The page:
‘The Prisoner’ by B. A. Paris is a clever mystery with several surprises

B. A. Paris kept the identity of the title character of her last novel, “The Therapist,” a mystery for much of the story. In her latest mystery, “The Prisoner,” we know exactly who the prisoner is. In fact, we read in the first chapter how Amelie has been taken prisoner. While we know that there are many facts that we need to learn, such as why she thought it was her husband who was doing the abduction, we realize that Amelie will share that information either in the chapters labeled “Present,” which detail what is going on currently, or the chapters labeled “Past” which inform us how Amelie ended up in this devastating situation.

Amelie’s situation is pretty creepy. She’s kept in a dark room with no lights. There is a bathroom with a faint light that only goes on when the door is bolted, but the window is covered in thick wood and the door to the rest of the house is locked. Those who come in to feed her do not speak, and she has no idea why anyone would kidnap her.

On the other hand, she does understand why someone might want to kidnap her husband, Neb Hawthorpe. His father is obscenely wealthy, and Neb inherited his grandfather’s fortune through some manipulation and misdirection. To put it bluntly, her husband is not a nice person. But as the days pass, and she is able to hear some noises from the room below, Amelie learns the goal of the kidnappers. Of course, she has her suspicions about who they are, but she is frightened that both she and Neb will be killed, or that even if Neb’s father pays the ransom, she will be killed because neither Neb nor his father cares about her.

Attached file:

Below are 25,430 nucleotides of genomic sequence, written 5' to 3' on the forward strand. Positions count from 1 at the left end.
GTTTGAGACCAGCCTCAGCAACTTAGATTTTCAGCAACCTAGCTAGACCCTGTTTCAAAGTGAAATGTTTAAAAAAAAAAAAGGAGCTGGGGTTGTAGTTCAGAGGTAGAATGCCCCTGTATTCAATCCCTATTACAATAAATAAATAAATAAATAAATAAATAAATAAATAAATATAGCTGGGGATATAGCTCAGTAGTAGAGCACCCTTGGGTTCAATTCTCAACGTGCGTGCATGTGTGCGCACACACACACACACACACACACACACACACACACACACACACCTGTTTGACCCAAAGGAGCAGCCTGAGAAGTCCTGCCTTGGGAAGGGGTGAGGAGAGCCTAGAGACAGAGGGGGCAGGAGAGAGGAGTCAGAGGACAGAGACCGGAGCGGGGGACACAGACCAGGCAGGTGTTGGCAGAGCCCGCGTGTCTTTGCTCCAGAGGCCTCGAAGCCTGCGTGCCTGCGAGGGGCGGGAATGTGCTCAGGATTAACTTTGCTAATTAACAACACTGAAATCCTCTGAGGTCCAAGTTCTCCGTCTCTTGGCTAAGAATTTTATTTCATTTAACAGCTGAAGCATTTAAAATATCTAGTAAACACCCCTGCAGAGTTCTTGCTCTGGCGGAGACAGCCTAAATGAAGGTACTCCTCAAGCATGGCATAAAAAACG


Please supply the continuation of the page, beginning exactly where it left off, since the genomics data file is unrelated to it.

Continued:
We learn why she married the despicable Neb, although we have our doubts about why he married her. The teacher in me delights that the plot introduces a mathematical problem that I enjoyed teaching my students. And while Neb might be worth billions, we see that Amelie might just be able to best him.

Paris’s ability to write Amelie’s story in first person narrative is extremely effective. We are drawn into her plight, and we understand why she made the decisions she did that ended up with her kidnapping. As the story unfolds, we are drawn in, more and more, as we root for Amelie to survive, though we know she’s not coming out unscathed.

This is a novel that you will find difficult to put down, especially after the first half. Paris excels at writing simple dialogue that is realistic and moves the plot forward in a seemingly effortless manner. Her settings are described with just enough detail to allow us to “see” the place. And she has an uncanny ability to share the emotions of the narrator. If you haven’t read Paris’s other novels, it’s pretty much guaranteed that after reading this one, you will want to go back and see what you’ve missed.

This review. is based on the final hardcover book provided by St. Martin’s Press, the publisher, for review purposes.